Tutankhamun had so many beautiful things, I sure hope he had some time to enjoy them while he was still alive.
A chance sighting of a small grainy photo of Tutankhamun's crook caused me to remember my photo archives, and this capture:
Large Flail of Tutankhamun|
Bronze handle covered with gold and glass, knots of gilded wood and carnelian
Grand Egyptian Museum, #15938
Copper Heqa Crook of Tutankhamun Inlaid with Glass and Gold
Grand Egyptian Museum, #31975
"Both this crook and the flail were found in the cartouche-shaped box. Tutankhamun's name is inscribed on both. [These] and another royal crook and flail from the tomb are the only examples ever discovered."
I'm a bit pleased with the way this photo came out:
Tutankhamun's Wishing Cup in the Form of an Open Lotus and Two Buds
Grand Egyptian Museum, #36
"Shaped like an open lotus blossom with Heh, god of eternity, on each handle, the wishing cup is a powerful symbol of rebirth and eternal life."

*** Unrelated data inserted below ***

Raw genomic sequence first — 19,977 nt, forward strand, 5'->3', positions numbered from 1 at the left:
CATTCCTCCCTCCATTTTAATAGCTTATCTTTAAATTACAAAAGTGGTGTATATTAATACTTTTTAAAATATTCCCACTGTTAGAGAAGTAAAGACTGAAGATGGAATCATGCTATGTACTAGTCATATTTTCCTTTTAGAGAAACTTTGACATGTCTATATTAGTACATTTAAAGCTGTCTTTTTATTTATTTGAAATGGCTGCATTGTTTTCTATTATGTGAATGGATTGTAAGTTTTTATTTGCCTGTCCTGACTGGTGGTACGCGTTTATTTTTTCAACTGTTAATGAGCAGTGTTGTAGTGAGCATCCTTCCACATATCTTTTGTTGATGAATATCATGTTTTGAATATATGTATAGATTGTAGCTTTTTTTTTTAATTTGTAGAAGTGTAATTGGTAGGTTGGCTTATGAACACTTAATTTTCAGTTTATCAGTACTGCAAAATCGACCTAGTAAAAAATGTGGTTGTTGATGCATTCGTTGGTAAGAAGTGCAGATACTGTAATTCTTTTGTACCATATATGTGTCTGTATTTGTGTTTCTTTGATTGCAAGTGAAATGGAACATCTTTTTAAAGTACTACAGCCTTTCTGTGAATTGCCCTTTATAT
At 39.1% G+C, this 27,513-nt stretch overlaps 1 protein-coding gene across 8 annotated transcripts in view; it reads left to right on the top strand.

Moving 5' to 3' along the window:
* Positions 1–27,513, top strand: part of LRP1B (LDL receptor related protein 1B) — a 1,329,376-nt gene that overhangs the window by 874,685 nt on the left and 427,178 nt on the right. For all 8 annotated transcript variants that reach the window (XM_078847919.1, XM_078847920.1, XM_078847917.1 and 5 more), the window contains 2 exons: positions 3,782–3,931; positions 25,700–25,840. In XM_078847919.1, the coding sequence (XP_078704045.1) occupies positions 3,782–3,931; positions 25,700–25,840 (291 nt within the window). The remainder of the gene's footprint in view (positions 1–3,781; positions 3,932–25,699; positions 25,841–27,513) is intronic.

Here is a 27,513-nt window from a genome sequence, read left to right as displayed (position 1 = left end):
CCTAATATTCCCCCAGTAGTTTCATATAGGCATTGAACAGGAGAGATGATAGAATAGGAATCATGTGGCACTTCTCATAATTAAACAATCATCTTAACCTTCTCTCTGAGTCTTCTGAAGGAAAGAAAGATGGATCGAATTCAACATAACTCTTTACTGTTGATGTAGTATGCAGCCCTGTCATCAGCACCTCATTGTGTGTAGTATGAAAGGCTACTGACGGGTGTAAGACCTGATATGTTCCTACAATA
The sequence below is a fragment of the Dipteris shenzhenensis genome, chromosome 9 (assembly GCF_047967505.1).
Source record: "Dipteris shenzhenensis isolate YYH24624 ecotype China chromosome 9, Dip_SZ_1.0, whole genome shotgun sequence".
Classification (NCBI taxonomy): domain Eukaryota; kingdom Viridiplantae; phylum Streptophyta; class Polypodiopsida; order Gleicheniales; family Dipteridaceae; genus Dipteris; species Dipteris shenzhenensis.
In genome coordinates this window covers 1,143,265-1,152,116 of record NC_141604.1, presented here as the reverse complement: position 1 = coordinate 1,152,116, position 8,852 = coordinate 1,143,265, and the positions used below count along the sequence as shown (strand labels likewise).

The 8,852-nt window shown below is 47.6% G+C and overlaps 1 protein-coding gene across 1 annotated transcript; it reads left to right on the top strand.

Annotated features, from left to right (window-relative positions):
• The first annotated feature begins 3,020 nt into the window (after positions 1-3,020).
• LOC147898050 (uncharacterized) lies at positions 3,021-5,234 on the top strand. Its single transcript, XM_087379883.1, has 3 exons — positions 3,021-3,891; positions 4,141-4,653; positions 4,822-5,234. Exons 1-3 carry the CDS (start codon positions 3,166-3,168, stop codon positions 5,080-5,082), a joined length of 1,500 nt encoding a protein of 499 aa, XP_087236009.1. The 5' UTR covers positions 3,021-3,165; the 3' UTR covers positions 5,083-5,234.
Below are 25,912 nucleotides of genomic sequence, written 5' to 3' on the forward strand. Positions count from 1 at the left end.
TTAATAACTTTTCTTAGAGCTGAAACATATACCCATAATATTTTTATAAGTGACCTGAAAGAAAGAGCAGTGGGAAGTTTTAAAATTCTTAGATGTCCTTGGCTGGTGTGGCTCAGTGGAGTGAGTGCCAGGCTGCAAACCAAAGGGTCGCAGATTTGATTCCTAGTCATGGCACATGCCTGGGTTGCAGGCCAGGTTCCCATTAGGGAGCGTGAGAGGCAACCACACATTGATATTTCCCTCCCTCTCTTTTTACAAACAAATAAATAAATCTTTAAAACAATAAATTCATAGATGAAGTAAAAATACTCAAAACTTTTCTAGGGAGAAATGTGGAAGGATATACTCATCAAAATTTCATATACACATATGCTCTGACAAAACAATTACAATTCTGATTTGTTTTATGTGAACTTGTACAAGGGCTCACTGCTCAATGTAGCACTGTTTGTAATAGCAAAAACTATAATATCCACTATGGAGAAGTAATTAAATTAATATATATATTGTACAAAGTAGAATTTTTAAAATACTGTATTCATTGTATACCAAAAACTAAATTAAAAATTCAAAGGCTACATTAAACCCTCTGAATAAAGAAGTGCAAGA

Ebony, Ivory, Red Wood
Grand Egyptian Museum, #4881
"This box shows Tutankhamun making an offering to Osiris. It contained glass vessels, incense, ostrich featherss, and other ritual objects for the Opening of the Mouth ceremony."
Wooden Guardian Statue of the Ka of the King Wearing the Nemes Headcloth
Wood, Gesso, Black Resin, Gold Leaf, Bronze, White Calcite and Obsidian (eyes)
Height 192 cm, (75.59 inches)
Grand Egyptian Museum, (used to be JE 60707 at the Cairo Museum)
This is one of a matching pair that once flanked the entrance to Tutankhamun's burial chamber and acted as guardians for the tomb and as Ka, or spirit, statues. While this one has the nemes headdress, the other statue wears a "khat" headdress.
More photos to come in a later post!